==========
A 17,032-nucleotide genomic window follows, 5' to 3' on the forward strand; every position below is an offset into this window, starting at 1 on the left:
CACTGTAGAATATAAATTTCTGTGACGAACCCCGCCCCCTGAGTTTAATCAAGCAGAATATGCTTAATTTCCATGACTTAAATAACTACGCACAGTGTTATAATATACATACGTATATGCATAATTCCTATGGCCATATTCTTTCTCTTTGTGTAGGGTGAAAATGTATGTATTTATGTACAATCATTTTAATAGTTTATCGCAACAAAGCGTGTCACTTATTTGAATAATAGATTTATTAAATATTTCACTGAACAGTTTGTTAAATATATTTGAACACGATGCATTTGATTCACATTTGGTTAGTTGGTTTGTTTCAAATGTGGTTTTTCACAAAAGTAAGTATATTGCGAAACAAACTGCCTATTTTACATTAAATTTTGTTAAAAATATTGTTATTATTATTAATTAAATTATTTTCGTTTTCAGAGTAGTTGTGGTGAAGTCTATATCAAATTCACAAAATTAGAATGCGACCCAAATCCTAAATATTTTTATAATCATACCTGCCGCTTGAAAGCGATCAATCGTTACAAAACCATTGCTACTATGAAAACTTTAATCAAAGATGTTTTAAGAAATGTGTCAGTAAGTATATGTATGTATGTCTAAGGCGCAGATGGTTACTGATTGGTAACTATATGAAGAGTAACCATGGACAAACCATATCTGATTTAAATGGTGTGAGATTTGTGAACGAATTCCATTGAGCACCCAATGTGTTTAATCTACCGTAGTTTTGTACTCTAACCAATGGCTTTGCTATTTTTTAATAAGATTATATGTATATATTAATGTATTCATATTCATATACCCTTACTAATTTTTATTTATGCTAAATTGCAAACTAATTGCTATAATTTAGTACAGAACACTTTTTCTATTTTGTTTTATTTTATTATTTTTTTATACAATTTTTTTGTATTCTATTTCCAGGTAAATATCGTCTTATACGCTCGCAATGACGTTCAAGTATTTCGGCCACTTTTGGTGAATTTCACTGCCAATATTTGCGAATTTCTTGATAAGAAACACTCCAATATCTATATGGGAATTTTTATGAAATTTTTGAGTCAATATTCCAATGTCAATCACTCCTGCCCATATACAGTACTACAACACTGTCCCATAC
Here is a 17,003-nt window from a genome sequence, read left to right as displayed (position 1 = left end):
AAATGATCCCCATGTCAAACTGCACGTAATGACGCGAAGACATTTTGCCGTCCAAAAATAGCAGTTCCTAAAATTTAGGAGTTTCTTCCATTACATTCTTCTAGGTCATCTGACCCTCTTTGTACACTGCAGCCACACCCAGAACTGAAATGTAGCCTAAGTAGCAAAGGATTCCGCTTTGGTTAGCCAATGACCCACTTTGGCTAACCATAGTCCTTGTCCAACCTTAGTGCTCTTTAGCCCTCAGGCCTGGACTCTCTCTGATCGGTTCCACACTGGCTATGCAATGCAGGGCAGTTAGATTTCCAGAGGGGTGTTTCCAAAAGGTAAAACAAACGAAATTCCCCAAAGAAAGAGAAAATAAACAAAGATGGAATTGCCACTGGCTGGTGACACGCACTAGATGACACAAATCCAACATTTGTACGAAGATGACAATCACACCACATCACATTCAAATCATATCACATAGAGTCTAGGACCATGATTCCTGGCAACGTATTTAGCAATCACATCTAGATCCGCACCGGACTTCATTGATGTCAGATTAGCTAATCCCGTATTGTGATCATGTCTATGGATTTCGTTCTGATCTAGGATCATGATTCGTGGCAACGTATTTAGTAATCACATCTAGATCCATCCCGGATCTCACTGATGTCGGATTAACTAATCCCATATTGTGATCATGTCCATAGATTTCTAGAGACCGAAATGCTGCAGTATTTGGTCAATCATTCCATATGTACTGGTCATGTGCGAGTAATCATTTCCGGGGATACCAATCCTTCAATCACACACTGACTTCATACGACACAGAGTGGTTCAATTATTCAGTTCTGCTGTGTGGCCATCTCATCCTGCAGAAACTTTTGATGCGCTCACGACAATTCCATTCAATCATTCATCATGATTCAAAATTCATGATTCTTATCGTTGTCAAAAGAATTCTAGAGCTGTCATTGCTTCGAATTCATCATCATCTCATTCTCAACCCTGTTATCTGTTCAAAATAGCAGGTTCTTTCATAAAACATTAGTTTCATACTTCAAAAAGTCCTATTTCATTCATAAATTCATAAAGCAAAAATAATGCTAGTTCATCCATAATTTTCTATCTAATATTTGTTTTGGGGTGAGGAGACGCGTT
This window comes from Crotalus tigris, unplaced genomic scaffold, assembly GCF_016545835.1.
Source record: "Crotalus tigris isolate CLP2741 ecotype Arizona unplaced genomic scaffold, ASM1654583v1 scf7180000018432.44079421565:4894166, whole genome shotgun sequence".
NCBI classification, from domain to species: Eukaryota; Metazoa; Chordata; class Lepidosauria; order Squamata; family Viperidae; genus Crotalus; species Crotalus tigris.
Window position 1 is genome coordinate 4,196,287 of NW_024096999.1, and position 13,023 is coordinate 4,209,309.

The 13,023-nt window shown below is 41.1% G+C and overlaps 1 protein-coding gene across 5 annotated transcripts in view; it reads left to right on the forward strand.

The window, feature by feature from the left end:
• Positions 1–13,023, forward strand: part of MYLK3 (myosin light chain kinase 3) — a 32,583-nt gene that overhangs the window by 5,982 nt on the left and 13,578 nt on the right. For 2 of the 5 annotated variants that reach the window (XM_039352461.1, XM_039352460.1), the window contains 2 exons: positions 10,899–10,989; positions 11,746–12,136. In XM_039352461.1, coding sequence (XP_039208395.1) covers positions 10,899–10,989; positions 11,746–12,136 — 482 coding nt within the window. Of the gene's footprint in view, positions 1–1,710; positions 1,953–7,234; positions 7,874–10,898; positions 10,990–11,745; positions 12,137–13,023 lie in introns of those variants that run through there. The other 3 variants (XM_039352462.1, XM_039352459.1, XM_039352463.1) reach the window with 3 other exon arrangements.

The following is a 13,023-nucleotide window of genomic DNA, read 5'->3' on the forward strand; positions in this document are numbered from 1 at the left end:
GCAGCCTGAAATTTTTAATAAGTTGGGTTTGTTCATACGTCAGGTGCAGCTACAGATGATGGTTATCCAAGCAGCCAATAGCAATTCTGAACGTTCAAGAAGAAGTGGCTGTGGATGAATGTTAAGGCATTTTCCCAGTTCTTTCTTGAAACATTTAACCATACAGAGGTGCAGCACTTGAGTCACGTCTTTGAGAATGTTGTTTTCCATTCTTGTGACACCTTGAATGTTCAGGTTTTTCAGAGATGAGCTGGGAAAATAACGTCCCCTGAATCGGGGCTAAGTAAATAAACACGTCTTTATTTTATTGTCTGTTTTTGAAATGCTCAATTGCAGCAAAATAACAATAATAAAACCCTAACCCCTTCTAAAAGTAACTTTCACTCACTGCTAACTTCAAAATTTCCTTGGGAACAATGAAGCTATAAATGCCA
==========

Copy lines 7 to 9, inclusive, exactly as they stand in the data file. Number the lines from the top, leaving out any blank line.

NCBI classification, from domain to species: Eukaryota; Metazoa; Chordata; class Lepidosauria; order Squamata; family Viperidae; genus Crotalus; species Crotalus tigris.
Window position 1 is genome coordinate 4,196,287 of NW_024096999.1, and position 13,023 is coordinate 4,209,309.

The 13,023-nt window shown below is 41.1% G+C and overlaps 1 protein-coding gene across 5 annotated transcripts in view; it reads left to right on the forward strand.